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Mr. GEOFFREY LIPMAN Liberalization with a human face ___

Mr. GEOFFREY LIPMAN

Special Advisor to Secretary General WTO




Some years ago Alvin Toffler described “Future Shock” – the challenge for people

and institutions to cope with the accelerating pace of change.



Even Mr. Toffler did not foresee the helter skelter geopolitical, social, economic and

cross cultural trauma of the new millennium – and its post 9/11 intensification.

Nor could he fully anticipate the incredible magnification effect of 24 on 7 global

multimedia. Reverberated every hour on the hour. Increasingly available in real

time on personal wireless devices. And the 24hr News services with so much airtime

to fill and so connected topically & commercially to our sector.



What he did predict however is those who recognize and adapt to the phenomena

will prosper. And those who ignore it will die.

To paraphrase Mark Twain, despite the fragility of Tourism to these mega trends,

the rumor of our demise is rather premature.



Au contraire, the good news is that as a socio-economic phenomenon Tourism is

adapting, surviving and over the long term growing dynamically. Simply because

borders are opening, transport is becoming more available to more places and more

people, have more disposable income & want to use it to travel.



I don’t want to play down the seriousness of the short term slow downs in the

figures of the past 3 years, the capital squeeze on the overextended airline sector,

or the severe impact that security will have on costs and on congestion.



But the long term trends are incredibly positive, even with adjusted growth rates,

this industry will double over the next two to three decades – in some regions much

faster. It just won’t be a smooth ride – because we are so connected to central

politico-commercial activity. We have to adapt to the “Future Shock Syndrome”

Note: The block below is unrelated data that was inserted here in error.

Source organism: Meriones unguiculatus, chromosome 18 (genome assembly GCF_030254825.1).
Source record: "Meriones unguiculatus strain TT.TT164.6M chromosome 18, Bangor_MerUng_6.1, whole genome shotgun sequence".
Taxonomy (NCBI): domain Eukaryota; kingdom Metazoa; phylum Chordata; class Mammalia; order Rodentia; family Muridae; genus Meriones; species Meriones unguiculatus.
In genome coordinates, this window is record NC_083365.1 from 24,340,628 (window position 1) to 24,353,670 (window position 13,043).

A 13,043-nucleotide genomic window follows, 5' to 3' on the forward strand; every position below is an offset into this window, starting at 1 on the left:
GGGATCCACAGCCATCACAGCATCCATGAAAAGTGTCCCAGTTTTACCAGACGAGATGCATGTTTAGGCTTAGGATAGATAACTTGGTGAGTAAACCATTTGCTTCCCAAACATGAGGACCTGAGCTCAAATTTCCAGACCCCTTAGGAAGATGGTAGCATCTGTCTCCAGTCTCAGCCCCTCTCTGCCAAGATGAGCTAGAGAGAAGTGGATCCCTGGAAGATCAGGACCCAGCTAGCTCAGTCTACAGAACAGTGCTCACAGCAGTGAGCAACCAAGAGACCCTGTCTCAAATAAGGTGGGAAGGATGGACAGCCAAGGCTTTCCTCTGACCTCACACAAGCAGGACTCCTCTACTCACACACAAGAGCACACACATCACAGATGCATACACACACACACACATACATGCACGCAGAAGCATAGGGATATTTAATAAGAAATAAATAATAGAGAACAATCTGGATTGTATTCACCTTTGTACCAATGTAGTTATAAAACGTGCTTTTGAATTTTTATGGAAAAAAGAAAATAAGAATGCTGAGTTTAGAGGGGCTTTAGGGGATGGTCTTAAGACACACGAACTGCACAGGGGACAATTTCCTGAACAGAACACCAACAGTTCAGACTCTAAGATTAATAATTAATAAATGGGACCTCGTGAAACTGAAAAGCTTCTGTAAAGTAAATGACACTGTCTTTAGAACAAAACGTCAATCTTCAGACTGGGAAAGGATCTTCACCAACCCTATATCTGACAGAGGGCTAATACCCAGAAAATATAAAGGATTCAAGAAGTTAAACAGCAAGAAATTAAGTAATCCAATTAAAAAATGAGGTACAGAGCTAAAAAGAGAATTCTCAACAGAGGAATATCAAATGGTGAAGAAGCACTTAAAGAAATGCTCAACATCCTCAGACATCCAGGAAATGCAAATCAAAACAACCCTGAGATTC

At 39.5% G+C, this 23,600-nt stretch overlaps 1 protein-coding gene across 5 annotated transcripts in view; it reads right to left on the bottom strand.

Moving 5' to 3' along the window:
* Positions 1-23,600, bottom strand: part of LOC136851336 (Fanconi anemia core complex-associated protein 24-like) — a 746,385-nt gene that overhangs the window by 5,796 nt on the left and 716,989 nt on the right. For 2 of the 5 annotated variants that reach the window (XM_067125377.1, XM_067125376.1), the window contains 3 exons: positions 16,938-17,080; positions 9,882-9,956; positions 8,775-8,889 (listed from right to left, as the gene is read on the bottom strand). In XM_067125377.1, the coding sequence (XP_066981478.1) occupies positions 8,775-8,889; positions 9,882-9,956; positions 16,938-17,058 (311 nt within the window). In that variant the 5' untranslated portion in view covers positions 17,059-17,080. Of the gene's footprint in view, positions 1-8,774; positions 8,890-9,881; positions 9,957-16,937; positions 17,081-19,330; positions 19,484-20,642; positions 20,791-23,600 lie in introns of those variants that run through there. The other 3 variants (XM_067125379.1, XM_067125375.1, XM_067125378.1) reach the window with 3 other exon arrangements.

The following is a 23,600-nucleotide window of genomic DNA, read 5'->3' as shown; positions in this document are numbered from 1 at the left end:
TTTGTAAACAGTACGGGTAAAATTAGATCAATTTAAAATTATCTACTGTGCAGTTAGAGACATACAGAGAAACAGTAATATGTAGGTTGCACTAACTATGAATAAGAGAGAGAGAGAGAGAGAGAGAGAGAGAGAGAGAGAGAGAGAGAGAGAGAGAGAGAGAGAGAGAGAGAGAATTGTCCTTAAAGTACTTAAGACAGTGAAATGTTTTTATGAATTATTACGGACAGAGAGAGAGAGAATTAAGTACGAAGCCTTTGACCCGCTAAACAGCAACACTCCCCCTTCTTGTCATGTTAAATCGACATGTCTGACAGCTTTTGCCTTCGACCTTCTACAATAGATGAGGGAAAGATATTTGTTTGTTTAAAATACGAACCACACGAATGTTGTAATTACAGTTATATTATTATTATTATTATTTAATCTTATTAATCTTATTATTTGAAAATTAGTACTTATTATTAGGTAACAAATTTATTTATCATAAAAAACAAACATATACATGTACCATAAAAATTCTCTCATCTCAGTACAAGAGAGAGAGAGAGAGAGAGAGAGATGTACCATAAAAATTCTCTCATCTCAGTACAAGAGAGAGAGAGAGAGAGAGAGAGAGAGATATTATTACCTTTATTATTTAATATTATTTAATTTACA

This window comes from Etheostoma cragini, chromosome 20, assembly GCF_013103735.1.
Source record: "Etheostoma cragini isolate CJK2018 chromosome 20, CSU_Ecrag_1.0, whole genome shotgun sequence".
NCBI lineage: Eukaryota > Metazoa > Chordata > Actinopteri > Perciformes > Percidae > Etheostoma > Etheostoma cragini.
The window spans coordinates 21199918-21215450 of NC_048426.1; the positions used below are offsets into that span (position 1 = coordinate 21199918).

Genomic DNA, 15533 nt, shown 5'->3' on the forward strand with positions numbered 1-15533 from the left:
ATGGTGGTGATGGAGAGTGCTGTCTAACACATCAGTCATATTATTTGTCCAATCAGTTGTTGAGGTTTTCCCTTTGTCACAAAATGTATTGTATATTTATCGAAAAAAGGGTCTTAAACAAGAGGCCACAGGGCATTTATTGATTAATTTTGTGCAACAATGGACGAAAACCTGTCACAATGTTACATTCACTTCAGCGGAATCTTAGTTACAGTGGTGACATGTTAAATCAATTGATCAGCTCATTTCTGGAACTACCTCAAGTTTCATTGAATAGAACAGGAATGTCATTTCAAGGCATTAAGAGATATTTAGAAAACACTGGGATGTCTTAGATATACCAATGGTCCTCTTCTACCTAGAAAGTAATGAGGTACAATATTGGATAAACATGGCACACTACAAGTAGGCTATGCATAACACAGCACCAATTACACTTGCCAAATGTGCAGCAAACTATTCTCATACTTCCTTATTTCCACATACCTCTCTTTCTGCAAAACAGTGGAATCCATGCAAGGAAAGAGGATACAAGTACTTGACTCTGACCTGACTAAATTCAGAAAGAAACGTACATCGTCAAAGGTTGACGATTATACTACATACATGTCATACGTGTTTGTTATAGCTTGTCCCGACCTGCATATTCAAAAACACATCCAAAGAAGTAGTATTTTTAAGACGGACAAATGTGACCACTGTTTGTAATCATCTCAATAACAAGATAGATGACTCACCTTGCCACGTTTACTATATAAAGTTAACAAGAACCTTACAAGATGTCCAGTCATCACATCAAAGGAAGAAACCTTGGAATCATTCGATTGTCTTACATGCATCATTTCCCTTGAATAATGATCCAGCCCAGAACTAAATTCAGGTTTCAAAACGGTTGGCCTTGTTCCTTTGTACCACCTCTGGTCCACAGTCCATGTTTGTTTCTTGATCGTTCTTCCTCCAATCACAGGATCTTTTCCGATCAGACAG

This is not just important for those of us living in the Tourism Goldfish bowl but it’s

great news for the countries who understand that Tourism is an industry that

punches above its economic weight. That it stimulates other sectors of the economy

(as we saw so graphically during the Mad cow and sars outbreaks). And that,

properly managed – ie sustainably – it has all sorts of social benefits that other

sectors can’t deliver on.



The other piece of good news is that WTO itself is also adapting rapidly to provide

the leadership that the sector needs in these trying times. And in doing so, is

establishing a policy framework aligned to evolving global decision-making

structures.



The Secretary General has stressed the importance of our becoming the UN Tourism

Agency – and it must be said that this is only a result of his vision and

perseverance. Let me add one dimension – the UN itself is rapidly becoming the

accepted focal point for good global governance and under the leadership of Koffi

Annan is continuously adapting itself for that task – as for example with its new

Panel on security and development.



No sector of the economy is better positioned to help build peace and development.


  • Every peace agreement includes tourism exchange as one of its first components

    – take Iran’s offer to help rebuild Iraq by sending tourists or India and Pakistan

    restarting relations through air service.

    As for security – writing in the World Economic Forum’s Davos Agenda the

    Finance Minister of Afghanistan says “ For Thailand it was really Tourism that

    provided a sustainable answer to drug cultivation. For us we must first look at

    security, but then in the medium term its ecotourism”

    Few people know that WTO has quietly been driving tourism activity to help build

    post conflict futures in East Timor, SriLanka, Rwanda and even DPR Korea.



  • And when it comes to development, Tourism is the best option for the world’s